I don’t know about you but I tend to think in scenes when I’m working on longer fiction – ‘the what happens next, where does it take place and who is involved?’ question.
I try to see the scene play out in my head – due I’m sure to the influence of film and television, at least I do this for the beginning of the scene, then I write it and see what happens. Sometimes it surprises me.
So how can we make sure our scenes are powerful and move the action forward. What makes a good scene in writing? Here are 10 things to consider
1. A scene must have a setting where the action takes place and it’s the setting that will often give us the opportunity to create the mood or atmosphere e.g. in my current work I’ve just written a scene set in the first snow of winter when my young protagonist hears the men out with their guns, hunting deer. There is blood on the snow etc. the mood is tense and dangerous and this signals the danger for her that lies ahead.
2.As well as happening somewhere a scene happens in time – a writer’s job is to move characters through time and space. Our readers should be in no doubt as to when the scene is happening, so that the sequence of events is clear. It can be quite simply done eg ‘When Johnson woke the next morning…’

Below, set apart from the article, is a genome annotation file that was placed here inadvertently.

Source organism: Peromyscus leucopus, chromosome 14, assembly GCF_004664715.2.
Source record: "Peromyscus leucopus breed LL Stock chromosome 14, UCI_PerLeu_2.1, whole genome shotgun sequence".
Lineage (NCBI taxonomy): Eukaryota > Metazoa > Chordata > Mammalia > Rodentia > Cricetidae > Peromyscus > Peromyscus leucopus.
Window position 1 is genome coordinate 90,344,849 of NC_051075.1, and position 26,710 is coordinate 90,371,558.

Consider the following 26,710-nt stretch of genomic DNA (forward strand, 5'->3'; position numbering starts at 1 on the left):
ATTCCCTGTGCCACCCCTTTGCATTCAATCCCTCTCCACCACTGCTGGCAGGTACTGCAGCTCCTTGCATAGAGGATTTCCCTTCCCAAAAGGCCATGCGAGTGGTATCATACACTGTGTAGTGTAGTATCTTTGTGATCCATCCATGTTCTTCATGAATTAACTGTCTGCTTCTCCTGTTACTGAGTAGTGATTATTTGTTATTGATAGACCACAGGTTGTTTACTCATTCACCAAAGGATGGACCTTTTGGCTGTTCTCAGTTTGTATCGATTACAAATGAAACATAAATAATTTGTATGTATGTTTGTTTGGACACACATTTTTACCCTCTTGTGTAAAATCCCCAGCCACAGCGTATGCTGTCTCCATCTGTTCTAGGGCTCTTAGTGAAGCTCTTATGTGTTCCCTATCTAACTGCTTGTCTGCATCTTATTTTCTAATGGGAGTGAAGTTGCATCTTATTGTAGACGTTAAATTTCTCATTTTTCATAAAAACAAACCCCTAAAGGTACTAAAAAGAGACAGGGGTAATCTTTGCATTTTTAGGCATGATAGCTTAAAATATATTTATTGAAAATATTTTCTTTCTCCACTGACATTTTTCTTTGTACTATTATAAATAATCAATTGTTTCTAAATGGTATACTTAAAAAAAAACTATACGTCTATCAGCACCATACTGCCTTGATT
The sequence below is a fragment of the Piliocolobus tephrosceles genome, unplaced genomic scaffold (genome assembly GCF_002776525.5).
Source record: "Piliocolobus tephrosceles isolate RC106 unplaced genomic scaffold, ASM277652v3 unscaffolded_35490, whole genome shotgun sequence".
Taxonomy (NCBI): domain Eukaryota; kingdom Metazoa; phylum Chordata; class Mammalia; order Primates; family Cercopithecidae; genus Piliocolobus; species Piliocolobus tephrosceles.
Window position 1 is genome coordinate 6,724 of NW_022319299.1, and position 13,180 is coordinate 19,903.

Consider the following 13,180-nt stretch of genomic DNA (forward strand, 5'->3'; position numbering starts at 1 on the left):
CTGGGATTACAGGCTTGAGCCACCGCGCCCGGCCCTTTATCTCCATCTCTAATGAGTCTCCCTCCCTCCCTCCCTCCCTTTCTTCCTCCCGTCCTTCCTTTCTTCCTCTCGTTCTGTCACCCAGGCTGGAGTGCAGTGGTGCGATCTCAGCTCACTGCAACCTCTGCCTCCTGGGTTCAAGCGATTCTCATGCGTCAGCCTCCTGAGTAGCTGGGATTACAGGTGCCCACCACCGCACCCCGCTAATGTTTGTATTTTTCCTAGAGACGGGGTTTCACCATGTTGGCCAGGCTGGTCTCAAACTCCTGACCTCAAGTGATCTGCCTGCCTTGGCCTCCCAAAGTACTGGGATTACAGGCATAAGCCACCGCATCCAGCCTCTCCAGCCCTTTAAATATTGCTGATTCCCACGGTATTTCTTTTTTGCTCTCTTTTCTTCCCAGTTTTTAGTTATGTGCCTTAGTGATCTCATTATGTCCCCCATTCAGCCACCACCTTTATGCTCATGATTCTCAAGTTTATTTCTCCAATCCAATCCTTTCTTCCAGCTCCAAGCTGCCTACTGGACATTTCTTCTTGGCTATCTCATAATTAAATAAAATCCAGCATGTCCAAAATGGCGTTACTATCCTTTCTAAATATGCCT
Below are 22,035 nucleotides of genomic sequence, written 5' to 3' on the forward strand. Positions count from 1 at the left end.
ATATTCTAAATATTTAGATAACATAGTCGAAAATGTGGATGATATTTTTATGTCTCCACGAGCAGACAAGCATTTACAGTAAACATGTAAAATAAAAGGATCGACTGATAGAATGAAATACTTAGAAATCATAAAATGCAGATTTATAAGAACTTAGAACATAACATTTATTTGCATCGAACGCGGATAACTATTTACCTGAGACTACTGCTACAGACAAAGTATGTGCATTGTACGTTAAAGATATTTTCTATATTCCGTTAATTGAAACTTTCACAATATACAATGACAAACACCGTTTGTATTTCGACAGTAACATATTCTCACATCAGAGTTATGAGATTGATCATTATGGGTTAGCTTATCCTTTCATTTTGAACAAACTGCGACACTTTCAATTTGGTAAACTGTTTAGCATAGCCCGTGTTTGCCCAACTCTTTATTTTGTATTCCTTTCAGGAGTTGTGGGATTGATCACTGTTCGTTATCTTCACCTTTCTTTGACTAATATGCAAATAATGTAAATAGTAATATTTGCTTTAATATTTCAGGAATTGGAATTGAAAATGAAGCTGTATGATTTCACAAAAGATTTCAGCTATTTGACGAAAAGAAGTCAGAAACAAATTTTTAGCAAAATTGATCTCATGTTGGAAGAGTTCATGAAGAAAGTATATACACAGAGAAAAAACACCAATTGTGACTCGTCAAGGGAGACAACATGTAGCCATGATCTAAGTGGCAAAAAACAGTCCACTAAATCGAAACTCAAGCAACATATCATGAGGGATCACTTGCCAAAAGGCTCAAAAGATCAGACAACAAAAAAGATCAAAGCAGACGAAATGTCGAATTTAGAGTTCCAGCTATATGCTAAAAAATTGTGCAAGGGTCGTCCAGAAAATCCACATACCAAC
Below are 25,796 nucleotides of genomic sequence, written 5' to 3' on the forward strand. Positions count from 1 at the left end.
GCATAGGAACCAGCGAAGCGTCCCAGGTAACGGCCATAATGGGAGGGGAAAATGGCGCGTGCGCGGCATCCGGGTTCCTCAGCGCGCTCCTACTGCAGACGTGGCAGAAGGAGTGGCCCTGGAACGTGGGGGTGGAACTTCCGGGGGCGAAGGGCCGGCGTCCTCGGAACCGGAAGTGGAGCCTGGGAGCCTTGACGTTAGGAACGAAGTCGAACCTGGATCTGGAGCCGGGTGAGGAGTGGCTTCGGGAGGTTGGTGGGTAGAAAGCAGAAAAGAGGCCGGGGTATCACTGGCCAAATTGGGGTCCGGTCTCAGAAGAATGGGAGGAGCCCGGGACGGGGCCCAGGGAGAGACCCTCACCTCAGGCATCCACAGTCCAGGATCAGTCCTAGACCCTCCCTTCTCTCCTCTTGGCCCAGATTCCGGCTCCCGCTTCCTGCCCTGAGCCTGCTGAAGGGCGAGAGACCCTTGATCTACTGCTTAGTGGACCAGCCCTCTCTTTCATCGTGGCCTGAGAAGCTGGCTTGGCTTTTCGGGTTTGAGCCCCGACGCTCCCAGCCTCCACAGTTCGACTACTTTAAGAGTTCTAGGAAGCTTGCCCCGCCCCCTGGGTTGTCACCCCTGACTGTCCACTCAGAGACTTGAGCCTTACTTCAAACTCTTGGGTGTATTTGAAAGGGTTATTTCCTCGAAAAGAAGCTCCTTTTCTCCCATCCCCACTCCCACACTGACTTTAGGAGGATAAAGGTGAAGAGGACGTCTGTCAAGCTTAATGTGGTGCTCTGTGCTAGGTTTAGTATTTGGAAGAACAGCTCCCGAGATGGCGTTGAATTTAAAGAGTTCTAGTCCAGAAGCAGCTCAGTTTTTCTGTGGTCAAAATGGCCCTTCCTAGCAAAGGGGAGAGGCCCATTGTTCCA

3. By the end of each scene the reader should know more about the characters in it. Scenes are never superfluous. They exist to show characters, reveal motivations. They provide information about plot. They move your story forward. If a scene adds nothing to our knowledge of character or conflict, or forward movement of the story then it doesn’t need to be there.
4.Scenes are best begun in action and not exposition. ‘The scene begins when the blue touch paper has already been lit not on the trip to the firework shop.’ Robert Graham. Don’t forget that scenes can also begin with dialogue, which is a very immediate way to get into a scene.
5. The scene itself, like the chapter, like the whole, has a beginning, middle and end, and as such it has a rising arc of tension leading to a point of climax. Some scenes will of course be less dramatic than others but that doesn’t rule out creating narrative tension in smaller ways.
6.Narrative tension can be signalled in our writing – shorter sentences, shorter paragraphs and dialogue all add pace.
7.This tension is led by the conflict our characters experience. We ask ourselves – What is their goal? What is standing in their way? Eg. in my scene in the snow (mentioned above) my protagonist’s goal, stated from the very beginning of the novel, is to learn to read, it drives everything she does. The scene begins with her going through the snow to the woman who is secretly helping her. But towards the end of the scene when she arrives back late her secret is uncovered – there is a reversal in her fortune, new obstacles in her way. The scene starts with a plus moves to a minus but at the very end there’s a surprise.
8. A good way to end a scene can be with a surprise or a hook that will keep the reader reading on to find out what happens (used widely in crime fiction)
9.The opening scene of our novel is arguably the most important – it deserves special attention as it’s our chance to hook the reader. In looking at our opening scene we should ask, will this pull the reader in, will they want more?
10. If in doubt think film.
This first appeared on my blog in April 2015